By G. Wayne Dowdy
In another letter to Colonel John McLeod Keating, managing editor of the Memphis Daily Appeal during the 1878 yellow fever epidemic, your correspondent describes how he tries to combat the stain of white supremacy.
Dear Colonel Keating:
Over the last week or so, I have been thinking about white supremacy and the pain it continues to inflict on our land. I think the majority of us whose skin is white should be examining this legacy during these odious times.
I remember the first time I was treated differently because I was white. In early 1984 I went with my grandmother Lucile to South Carolina so she could help take care of my great-grandmother Jessie Heckle. One afternoon my grandmother and I were walking down a nearby sandy road when her brother Raymond drove up in a Jeep. Sitting next to him was a dark-skinned black man. When introduced, he tipped his hat and would not look me in the eye. In all my 19 years I had never seen any person act that way. It made me sick to my stomach that a grown man felt the need to be deferential to an undeserving white boy. I kept that moment tucked away for I believed few white people would understand how I felt.
Over the years I have been called ‘boss,’ a term that was often used during slavery and segregation. It would be easy to accept the seductive influence of unearned privilege, but fortunately my parents and grandparents taught me to treat everyone fairly. As a result, I have tried to always treat my fellow humans with dignity and respect. Last week I went to have the oil changed in my car and was again reminded of the unequal relationship that exists between black and white Americans. The mechanic who worked on my car was black and throughout the encounter he called me ‘boss man.’ I told myself that I am in no way superior to the man working on my car. In fact, his skills are certainly far more valuable than mine.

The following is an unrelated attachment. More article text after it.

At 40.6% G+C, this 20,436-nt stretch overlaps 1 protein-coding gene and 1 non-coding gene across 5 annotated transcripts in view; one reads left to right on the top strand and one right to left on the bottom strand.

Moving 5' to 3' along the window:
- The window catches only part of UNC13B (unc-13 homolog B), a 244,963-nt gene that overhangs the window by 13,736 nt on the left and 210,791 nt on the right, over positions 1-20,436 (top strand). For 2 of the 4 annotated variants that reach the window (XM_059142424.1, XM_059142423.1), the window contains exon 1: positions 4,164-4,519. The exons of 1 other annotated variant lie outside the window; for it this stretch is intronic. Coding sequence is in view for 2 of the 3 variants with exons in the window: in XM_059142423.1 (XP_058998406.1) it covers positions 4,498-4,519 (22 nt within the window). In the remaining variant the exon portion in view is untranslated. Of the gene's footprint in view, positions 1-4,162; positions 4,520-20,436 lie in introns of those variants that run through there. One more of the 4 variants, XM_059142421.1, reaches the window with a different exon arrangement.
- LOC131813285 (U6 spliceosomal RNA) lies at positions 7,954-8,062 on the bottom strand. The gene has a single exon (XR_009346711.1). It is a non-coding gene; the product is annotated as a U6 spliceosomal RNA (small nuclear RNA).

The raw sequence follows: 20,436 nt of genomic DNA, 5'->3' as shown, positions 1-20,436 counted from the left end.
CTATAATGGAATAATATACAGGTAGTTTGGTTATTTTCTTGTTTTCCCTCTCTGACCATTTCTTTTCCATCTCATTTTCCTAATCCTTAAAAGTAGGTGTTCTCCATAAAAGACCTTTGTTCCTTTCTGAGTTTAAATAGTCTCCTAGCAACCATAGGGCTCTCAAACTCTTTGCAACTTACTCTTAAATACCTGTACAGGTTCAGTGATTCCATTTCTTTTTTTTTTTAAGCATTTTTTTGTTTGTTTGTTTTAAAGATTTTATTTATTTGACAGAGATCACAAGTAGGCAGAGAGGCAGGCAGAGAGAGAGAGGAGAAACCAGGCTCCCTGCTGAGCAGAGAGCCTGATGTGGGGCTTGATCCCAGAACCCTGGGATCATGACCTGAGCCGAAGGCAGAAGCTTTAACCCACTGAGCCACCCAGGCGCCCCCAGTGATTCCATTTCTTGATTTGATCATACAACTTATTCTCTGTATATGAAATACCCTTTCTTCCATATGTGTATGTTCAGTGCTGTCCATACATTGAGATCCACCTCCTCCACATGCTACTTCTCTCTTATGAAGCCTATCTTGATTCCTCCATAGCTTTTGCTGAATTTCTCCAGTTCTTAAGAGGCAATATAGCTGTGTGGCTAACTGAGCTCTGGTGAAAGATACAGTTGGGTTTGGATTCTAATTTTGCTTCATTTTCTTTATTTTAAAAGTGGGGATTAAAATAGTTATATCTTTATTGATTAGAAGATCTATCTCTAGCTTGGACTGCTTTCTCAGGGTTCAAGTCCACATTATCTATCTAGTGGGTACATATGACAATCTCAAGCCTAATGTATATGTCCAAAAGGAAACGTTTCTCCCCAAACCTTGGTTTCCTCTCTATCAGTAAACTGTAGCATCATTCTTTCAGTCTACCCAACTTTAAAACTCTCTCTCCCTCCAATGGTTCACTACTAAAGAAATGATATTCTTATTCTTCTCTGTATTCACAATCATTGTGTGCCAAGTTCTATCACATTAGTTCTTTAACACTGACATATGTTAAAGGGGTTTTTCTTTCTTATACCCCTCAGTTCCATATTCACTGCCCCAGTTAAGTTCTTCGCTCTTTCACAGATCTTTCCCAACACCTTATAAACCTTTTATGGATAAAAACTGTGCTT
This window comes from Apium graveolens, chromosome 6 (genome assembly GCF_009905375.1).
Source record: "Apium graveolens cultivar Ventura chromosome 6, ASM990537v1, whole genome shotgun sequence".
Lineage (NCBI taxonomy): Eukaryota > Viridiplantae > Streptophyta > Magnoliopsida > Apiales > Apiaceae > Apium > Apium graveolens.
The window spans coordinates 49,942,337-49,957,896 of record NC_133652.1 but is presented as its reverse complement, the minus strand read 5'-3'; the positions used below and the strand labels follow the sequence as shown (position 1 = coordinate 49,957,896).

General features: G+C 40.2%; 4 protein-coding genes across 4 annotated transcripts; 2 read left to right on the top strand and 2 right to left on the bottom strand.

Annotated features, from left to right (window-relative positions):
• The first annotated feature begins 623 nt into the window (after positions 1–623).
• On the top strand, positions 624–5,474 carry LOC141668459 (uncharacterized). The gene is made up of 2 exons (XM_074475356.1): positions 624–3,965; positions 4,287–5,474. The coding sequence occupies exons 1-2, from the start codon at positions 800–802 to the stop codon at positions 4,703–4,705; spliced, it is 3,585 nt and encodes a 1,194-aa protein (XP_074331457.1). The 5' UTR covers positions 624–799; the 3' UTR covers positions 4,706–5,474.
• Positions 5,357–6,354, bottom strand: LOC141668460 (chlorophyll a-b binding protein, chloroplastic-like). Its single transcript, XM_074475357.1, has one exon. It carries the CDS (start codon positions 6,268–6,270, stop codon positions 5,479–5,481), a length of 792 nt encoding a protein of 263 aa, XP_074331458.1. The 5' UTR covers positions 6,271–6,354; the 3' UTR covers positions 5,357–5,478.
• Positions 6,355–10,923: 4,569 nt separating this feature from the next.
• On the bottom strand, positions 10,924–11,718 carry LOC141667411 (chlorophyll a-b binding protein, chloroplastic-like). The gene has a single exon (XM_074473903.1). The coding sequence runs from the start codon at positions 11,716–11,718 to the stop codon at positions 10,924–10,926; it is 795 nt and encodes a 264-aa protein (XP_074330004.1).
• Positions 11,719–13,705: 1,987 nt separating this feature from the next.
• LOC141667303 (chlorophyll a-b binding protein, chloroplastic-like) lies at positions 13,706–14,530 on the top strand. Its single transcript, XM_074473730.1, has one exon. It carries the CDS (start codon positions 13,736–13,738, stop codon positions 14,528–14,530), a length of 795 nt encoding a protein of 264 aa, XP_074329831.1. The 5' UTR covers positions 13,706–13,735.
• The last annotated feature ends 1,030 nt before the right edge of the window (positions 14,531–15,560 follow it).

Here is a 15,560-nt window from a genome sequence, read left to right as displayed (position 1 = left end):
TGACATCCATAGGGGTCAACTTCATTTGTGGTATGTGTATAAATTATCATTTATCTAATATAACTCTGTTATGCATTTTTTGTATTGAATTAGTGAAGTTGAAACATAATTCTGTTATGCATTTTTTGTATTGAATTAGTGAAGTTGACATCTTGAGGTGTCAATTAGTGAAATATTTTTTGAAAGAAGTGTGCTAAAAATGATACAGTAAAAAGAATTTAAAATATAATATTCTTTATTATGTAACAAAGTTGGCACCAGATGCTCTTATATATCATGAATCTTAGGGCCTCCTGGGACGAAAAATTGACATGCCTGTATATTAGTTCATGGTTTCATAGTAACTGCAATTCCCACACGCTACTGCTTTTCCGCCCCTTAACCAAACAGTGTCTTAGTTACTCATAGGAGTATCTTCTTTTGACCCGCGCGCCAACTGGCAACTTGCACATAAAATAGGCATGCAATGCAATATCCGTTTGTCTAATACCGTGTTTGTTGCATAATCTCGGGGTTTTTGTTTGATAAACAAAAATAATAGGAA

As I have written here, I do believe in equality. One thing that troubles me about our current dialogue is that we continue to claim there is a black race and a white race. This is false. There is only one race, the human race. Each of our brains are the same size, everyone has an opposable thumb, and all of our organs are in the same place. It is nonsense to believe that because my ancestors lived farther away from the equator than others, I am somehow superior. However, it is important to remember that this pernicious legacy is a part of all white Americans and each of us should do what we can to remove this taint from our souls.
Meanwhile, the COVID-19 pandemic is raging out of control and I will share more in a future letter.
your humble correspondent